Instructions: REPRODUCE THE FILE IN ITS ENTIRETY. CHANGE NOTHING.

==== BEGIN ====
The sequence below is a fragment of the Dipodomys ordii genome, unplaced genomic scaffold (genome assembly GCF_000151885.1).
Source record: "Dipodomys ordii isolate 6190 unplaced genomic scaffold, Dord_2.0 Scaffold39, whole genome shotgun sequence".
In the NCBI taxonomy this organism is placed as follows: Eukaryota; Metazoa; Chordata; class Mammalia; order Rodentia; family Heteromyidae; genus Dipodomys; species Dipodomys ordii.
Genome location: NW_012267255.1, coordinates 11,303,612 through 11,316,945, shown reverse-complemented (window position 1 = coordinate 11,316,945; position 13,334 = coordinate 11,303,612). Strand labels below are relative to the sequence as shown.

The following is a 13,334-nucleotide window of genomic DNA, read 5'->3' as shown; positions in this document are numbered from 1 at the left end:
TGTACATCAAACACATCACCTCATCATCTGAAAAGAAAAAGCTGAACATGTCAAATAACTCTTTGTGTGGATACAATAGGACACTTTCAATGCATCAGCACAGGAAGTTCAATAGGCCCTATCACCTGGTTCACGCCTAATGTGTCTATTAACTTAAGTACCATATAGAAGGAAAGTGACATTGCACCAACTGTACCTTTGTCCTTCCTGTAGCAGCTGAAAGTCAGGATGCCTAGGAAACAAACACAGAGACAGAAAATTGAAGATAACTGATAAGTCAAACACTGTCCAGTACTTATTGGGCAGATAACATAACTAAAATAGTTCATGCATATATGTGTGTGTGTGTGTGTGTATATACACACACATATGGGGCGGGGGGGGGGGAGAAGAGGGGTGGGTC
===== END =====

The sequence below is a fragment of the Dipodomys ordii genome, unplaced genomic scaffold (genome assembly GCF_000151885.1).
Source record: "Dipodomys ordii isolate 6190 unplaced genomic scaffold, Dord_2.0 Scaffold39, whole genome shotgun sequence".
In the NCBI taxonomy this organism is placed as follows: Eukaryota; Metazoa; Chordata; class Mammalia; order Rodentia; family Heteromyidae; genus Dipodomys; species Dipodomys ordii.
Genome location: NW_012267255.1, coordinates 11,303,612 through 11,316,945, shown reverse-complemented (window position 1 = coordinate 11,316,945; position 13,334 = coordinate 11,303,612). Strand labels below are relative to the sequence as shown.

The following is a 13,334-nucleotide window of genomic DNA, read 5'->3' as shown; positions in this document are numbered from 1 at the left end:
TGTACATCAAACACATCACCTCATCATCTGAAAAGAAAAAGCTGAACATGTCAAATAACTCTTTGTGTGGATACAATAGGACACTTTCAATGCATCAGCACAGGAAGTTCAATAGGCCCTATCACCTGGTTCACGCCTAATGTGTCTATTAACTTAAGTACCATATAGAAGGAAAGTGACATTGCACCAACTGTACCTTTGTCCTTCCTGTAGCAGCTGAAAGTCAGGATGCCTAGGAAACAAACACAGAGACAGAAAATTGAAGATAACTGATAAGTCAAACACTGTCCAGTACTTATTGGGCAGATAACATAACTAAAATAGTTCATGCATATATGTGTGTGTGTGTGTGTGTATATACACACACATATGGGGCGGGGGGGGGGGAGAAGAGGGGTGGGTC